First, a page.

The Strange New World of Crypto

From l to r: PolkaDot, NEM, Coin, Tezos and Bitcoin

For now, it seems strange, but crypto could become the way that most people will conduct business in the future. Even now, I’m happy to accept crypto for my services. For a flat rate labor charge of 52,000 satoshis (one satoshi is 0.00000001 of a Bitcoin), I can fix your cracked laptop case and optimize it for speed.

It’s not really easy to even define the term cryptocurrency, but here are a few things to know:

(1) There is no central authority like a bank that facilitates the transfer of crypto from one person to another. Bitcoin, for example, is based on a shared public ledger that is distributed across a large number of networked computers. The ledger keeps track of every transaction. If Bob paid Mary .0002 of a Bitcoin, it’s in the ledger and the ledger is immutable.

(2) You can keep your crypto on an exchange like Coinbase or Nexo even offers you a line of credit based on the amount of crypto that you store on their system.

(3) Many crypto currency networks have special functions. The Ethereum network, for example, is the home of smart contracts which are contracts written in computer code that do not require a middleman to execute. Ethereum is often used as ‘gas’ to pay for a transaction or to execute a contract. You can store data on the Ethereum network. Artworks known as NFTs (non-fungible tokens) reside on the Ethereum blockchain.

(4) You can also store various crypto currencies in an electronic wallet on your phone, iPad, desktop computer, etc. Incredibly, if you were to lose your phone, iPad, etc., you can recreate your wallet on another computer often by using a sequence of 12 words that you had received for just such a case.

(5) eToro is a fun way to trade crypto similar to the way people trade stocks. You can set a stop loss value and also a value to take profits.

(6) You can send money to anyone with a smartphone – anyone in the world. See Celo.

An offline wallet with some TRON crypto.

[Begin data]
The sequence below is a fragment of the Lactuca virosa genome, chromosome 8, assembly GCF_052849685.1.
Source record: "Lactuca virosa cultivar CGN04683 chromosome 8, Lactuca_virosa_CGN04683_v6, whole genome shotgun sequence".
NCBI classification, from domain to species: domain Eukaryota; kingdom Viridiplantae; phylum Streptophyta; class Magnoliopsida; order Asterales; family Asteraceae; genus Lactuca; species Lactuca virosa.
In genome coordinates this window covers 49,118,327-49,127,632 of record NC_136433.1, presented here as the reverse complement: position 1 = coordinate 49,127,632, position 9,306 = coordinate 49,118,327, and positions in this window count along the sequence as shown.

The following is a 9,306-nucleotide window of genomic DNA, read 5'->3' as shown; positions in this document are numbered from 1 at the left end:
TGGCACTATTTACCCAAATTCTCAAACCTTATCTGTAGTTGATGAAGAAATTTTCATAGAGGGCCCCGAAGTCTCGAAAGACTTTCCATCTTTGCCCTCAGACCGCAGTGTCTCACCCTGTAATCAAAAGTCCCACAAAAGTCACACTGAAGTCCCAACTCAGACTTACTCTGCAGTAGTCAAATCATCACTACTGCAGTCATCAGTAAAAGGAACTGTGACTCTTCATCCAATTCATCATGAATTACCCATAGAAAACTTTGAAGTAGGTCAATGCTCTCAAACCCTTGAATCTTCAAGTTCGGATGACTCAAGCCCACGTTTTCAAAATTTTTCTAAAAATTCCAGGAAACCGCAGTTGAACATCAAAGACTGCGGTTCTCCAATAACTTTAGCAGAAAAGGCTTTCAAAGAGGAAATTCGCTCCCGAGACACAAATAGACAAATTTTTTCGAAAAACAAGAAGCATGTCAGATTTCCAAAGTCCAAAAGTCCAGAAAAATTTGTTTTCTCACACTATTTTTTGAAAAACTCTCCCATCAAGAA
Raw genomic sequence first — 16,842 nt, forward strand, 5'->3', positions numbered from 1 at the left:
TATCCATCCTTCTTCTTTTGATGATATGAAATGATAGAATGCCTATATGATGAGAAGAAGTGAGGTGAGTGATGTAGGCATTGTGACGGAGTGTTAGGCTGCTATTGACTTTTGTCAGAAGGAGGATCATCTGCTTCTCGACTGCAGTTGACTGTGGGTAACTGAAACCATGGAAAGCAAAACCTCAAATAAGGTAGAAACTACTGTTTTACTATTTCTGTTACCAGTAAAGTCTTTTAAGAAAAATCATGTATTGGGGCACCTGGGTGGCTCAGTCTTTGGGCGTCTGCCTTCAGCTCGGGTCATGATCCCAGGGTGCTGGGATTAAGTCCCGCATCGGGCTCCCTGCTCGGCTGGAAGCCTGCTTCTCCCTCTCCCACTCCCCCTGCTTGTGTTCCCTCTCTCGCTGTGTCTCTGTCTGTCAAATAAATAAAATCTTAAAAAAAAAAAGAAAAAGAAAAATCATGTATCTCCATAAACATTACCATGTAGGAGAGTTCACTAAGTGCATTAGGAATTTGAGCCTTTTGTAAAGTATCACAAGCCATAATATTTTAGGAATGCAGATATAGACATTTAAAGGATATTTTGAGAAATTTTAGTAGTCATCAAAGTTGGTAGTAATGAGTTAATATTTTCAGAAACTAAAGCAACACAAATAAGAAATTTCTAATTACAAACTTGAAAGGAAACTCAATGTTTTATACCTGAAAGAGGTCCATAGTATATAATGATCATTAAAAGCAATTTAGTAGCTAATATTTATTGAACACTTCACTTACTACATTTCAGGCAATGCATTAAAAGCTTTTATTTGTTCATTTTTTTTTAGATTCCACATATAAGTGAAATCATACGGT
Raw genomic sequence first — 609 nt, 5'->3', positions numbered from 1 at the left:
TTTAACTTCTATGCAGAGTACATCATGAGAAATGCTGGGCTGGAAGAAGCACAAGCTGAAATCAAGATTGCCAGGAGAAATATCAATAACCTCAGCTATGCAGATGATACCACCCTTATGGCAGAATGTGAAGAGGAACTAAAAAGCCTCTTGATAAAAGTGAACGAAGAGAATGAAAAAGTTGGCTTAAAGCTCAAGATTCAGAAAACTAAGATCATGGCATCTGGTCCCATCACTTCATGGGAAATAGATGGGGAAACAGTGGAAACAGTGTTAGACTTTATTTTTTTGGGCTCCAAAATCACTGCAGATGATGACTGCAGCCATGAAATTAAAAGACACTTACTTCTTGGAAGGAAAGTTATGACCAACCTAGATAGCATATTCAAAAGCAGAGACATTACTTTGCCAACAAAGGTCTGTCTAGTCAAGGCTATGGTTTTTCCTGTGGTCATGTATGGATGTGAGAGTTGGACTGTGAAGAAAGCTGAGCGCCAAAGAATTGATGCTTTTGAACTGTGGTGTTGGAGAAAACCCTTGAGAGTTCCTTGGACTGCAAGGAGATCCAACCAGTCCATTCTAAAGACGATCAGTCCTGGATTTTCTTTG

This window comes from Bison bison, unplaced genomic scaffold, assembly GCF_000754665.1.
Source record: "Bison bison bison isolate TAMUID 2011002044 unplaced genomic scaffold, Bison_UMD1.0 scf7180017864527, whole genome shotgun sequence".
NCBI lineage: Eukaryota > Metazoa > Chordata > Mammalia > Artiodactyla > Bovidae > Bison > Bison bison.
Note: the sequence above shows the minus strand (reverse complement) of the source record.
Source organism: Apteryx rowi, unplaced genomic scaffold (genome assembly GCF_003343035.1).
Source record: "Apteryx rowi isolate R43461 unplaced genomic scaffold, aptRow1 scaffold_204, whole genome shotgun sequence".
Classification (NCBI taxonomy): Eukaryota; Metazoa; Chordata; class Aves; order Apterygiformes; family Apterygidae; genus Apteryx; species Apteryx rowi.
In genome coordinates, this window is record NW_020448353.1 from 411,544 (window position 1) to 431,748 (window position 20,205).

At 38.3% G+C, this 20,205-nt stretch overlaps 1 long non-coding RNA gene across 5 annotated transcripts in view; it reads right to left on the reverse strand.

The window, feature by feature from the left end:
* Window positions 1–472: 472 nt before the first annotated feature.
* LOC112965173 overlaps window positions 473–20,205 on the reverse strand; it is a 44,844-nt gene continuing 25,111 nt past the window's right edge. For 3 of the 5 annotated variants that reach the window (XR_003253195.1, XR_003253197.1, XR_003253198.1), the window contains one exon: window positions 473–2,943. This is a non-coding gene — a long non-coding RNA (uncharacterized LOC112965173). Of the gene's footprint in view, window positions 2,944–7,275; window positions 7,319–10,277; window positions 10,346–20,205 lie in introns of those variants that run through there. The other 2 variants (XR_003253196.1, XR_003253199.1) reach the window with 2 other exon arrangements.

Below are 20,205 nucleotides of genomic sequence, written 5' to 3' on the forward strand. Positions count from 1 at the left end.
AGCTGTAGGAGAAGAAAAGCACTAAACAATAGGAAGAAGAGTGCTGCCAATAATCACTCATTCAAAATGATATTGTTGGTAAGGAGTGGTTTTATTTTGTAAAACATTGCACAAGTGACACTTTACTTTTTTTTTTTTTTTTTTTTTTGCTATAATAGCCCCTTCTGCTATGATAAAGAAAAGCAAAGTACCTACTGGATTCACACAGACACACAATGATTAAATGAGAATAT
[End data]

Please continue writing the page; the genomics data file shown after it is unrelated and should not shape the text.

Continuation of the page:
(7) There’s so much more.

Zcash, Dash, Ethereum, Bitcoin, Litecoin, Ripple, …

Digital Depot is located at 104 East Century Road, Suite H in Leesburg, Georgia and is open from 5:30 PM to midnight Monday through Saturday. We can be reached at 229-883-3996.

An Easy Way to Learn Computer Programming Basics

There was a time when computers were used almost exclusively by professionals, college students and a few hobbyists. They were used frequently for programming since there was no Google, Facebook, or Twitter. In my case, my first actual experience with a computer was as a student. Our first assignment was to write a very simple program in FORTRAN to calculate and print the Fibonacchi sequence of numbers (just not all of them). Everything had to be typed on punchcards with a gigantic keypunch machine that required each key to be struck much more firmly than you would strike the keys on a conventional keyboard.

Recently (just last night), I decided to see if I could find a simple elegant programming language that I could use on a contemporary computer. It wasn’t difficult. The language is called COMAL (COMmon Algorithmic Language) and it’s very easy to use on either a Windows based or Linux based computer.

Here are the details:

(1) download DOSbox from SourceForge

(1a) if you’re using a Debian based (Ubuntu for instance) version of Linux, just open a terminal window and type the following:

sudo apt-get install dosbox

(2) download OpenComal from here.

(2a) If you’re using Windows, be sure to download and install WinRAR to extract your files from the tarred and gzipped OpenComal compressed download.

(3) run DOSbox

(4) mount your OpenComal folder into DOSbox

(4a) for Windows the mount command typed inside of DOSbox looks like this:

mount e c:\docume~1\user\Desktop\opencomal-0.2.6\bin

(4b) and for Linux

mount e Desktop/opencomal-0.2.6/bin

(5) change your drive letter to E:

(6) type OCOMAL
(see illustrations below)

Now, you’re actually in the COMAL programming environment. You can type the command auto and COMAL will automatically start with line number 10 and you can type your first line of code. Exit from auto mode by hitting (CTRL) (C). You can type any line number followed by a line of code and insert lines into your code (for example typing 35 and some code will insert a line between 30 and 40. Type renumber to renumber your lines. Type delete 160 to delete line number 160. You can simply type run to run your programs. Type save “programname to save your program and type list ,”programname.txt to save your program in a readable or printable form. You are actually in a interactive programming environment.

Be sure to read more about OpenComal at:

In case, you’re interested, here’s the fibonacchi program in COMAL:

10 //
20 // Fibonacchi Sequence
30 //
40 // Maurice Tift — April 17, 2013
50 //
60 first:=0
70 second:=1
80 number:=first+second
90 PRINT first;” “;
100 WHILE number<300000 DO
110    PRINT number;" ";
120    number:=first+second
130    first:=second
140    second:=number
160 END

Think about writing your own program. A good place to start might be to take this simple program and modify it to print the first n numbers of the Fibonacchi sequence. Another fun modification would be to recode this program to print successive approximations of something called the Golden Ratio. The current program simply stops when the number in the sequence exceeds 300000.